A Song for St Cecilia’s Day (1687)

John Dryden

Only lines 1-54 should be recited, as shown below

From harmony, from heavenly harmony
This universal frame began;
When nature underneath a heap
Of jarring atoms lay,
And could not heave her head,
The tuneful voice was heard from high,
‘Arise, ye more than dead!’
Then cold, and hot, and moist, and dry,
In order to their stations leap,
And Music’s power obey.
From harmony, from heavenly harmony
This universal frame began:
From harmony to harmony
Through all the compass of the notes it ran,
The diapason closing full in Man.

What passion cannot Music raise and quell?
When Jubal struck the chorded shell,
His listening brethren stood around,
And, wondering, on their faces fell
To worship that celestial sound:
Less than a God they thought there could not dwell
Within the hollow of that shell
That spoke so sweetly, and so well.
What passion cannot Music raise and quell?

The trumpet’s loud clangour
Excites us to arms,
With shrill notes of anger
And mortal alarms.
The double double double beat
Of the thundering drum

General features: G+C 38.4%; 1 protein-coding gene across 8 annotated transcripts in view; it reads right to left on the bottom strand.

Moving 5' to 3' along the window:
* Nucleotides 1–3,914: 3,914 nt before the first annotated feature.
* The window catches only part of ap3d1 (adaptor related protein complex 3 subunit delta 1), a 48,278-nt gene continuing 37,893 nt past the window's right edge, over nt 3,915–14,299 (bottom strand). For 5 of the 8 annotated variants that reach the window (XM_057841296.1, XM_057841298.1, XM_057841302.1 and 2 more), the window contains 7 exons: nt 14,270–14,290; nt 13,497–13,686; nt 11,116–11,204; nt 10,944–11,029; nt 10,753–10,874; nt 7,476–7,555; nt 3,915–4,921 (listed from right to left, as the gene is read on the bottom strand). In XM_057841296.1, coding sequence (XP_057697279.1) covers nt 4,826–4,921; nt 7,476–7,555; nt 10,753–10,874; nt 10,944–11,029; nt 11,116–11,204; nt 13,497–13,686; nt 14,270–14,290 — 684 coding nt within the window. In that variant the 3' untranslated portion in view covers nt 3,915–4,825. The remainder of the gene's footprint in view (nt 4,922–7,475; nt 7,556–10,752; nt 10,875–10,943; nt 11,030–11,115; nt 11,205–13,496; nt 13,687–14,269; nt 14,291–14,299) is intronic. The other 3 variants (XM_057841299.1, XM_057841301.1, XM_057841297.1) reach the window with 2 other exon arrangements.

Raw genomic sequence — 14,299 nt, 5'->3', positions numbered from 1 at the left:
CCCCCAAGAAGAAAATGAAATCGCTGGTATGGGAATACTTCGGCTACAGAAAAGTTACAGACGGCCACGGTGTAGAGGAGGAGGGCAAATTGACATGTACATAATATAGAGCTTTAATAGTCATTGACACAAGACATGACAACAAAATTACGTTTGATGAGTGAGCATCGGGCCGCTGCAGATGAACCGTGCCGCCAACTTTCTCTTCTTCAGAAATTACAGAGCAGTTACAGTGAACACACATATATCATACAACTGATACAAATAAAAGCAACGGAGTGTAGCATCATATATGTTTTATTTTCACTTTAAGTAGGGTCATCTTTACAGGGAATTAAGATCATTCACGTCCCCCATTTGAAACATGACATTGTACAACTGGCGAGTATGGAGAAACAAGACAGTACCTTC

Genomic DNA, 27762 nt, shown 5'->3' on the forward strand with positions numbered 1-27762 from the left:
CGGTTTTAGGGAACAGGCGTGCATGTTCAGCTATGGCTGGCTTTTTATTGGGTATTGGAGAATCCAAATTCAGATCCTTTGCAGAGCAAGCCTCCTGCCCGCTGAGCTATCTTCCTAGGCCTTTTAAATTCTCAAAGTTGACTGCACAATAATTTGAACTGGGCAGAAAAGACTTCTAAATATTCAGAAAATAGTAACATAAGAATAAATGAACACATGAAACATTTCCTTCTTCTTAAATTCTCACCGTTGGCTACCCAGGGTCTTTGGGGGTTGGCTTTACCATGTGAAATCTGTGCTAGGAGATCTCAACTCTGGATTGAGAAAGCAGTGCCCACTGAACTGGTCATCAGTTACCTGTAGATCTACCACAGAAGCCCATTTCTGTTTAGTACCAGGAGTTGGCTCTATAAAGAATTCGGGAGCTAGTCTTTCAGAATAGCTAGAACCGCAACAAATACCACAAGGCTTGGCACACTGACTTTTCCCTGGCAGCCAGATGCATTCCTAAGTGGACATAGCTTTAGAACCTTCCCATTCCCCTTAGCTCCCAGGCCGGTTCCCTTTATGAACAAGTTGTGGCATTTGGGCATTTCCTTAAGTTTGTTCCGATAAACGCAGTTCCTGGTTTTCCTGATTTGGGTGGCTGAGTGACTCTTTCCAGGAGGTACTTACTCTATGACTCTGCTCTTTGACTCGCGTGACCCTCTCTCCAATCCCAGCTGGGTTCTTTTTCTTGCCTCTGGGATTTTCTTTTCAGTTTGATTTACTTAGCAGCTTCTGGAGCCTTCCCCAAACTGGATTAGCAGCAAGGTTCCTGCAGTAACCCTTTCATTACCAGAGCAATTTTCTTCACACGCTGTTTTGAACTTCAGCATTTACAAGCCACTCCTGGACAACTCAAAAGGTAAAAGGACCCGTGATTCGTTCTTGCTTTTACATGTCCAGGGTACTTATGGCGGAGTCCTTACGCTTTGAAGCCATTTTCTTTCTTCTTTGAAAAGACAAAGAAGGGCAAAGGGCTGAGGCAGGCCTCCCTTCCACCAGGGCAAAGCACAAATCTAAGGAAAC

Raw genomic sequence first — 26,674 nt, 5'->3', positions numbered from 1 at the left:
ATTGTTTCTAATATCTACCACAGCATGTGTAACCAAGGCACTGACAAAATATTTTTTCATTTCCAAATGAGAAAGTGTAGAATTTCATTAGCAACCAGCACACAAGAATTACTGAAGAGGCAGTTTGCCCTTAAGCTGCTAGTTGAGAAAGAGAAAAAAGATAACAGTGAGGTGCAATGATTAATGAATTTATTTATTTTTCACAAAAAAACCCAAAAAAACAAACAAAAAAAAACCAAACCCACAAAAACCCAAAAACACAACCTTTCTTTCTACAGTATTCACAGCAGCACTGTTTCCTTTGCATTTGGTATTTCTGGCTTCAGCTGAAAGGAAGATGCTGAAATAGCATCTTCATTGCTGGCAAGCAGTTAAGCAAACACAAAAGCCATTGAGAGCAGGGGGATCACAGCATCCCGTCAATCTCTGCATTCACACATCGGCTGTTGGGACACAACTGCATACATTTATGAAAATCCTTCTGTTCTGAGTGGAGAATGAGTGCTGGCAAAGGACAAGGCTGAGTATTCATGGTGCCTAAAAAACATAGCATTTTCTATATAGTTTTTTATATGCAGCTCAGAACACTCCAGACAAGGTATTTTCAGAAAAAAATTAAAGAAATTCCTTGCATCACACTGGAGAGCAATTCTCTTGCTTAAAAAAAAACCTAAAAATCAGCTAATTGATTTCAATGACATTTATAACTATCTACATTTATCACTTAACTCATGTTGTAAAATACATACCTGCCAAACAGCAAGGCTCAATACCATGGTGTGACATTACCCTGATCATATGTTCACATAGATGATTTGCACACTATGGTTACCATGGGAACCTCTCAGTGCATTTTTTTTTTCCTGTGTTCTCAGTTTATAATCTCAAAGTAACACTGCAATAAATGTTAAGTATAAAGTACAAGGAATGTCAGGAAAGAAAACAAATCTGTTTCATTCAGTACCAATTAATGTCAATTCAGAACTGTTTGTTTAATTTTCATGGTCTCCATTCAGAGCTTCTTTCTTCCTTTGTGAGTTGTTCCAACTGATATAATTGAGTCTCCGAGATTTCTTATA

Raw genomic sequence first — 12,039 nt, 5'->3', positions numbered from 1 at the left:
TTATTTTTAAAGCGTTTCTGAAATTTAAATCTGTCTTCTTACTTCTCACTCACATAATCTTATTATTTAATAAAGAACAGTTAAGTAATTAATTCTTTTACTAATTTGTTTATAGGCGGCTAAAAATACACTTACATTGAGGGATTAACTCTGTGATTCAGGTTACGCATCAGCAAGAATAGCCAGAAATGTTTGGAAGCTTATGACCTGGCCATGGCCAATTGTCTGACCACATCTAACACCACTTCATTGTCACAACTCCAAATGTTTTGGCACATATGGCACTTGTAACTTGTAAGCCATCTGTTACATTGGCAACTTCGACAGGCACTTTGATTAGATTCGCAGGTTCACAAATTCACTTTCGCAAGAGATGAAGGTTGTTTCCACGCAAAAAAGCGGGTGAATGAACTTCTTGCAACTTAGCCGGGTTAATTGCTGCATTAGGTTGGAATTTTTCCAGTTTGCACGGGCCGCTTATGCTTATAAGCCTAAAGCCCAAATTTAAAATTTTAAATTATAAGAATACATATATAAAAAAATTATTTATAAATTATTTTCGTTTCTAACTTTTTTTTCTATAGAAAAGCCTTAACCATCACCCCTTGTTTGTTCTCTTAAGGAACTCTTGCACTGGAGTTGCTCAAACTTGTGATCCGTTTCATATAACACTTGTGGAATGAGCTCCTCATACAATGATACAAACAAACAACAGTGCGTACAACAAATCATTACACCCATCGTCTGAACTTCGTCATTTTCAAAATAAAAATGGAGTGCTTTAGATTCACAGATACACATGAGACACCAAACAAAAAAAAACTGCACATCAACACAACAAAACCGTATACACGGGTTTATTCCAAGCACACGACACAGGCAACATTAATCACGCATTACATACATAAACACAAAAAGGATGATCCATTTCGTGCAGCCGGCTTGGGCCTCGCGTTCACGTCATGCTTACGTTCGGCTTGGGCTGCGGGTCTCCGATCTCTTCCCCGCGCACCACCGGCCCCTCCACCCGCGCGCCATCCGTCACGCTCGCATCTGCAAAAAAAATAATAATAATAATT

Cries, ‘Hark, the foes come;
Charge, charge, ’tis too late to retreat!’

The soft complaining flute
In dying notes, discovers
The woes of hopeless lovers,
Whose dirge is whispered by the warbling lute.

Sharp violins proclaim
Their jealous pangs and desperation,
Fury, frantic indignation,
Depth of pains, and height of passion,
For the fair, disdainful dame.

But O, what art can teach,
What human voice can reach
The sacred organ’s praise?
Notes inspiring holy love,
Notes that wing their heavenly ways
To mend the choirs above.

Orpheus could lead the savage race;
and trees unrooted left their place,
Sequacious of the lyre;
But bright Cecilia raised the wonder higher:
When to her organ vocal breath was given,
An angel heard, and straight appeared
Mistaking Earth for heaven.

Learn more about the language of this poem in the
Oxford English Dictionary:

diapason  chorded  shell  frame, n. and adj.2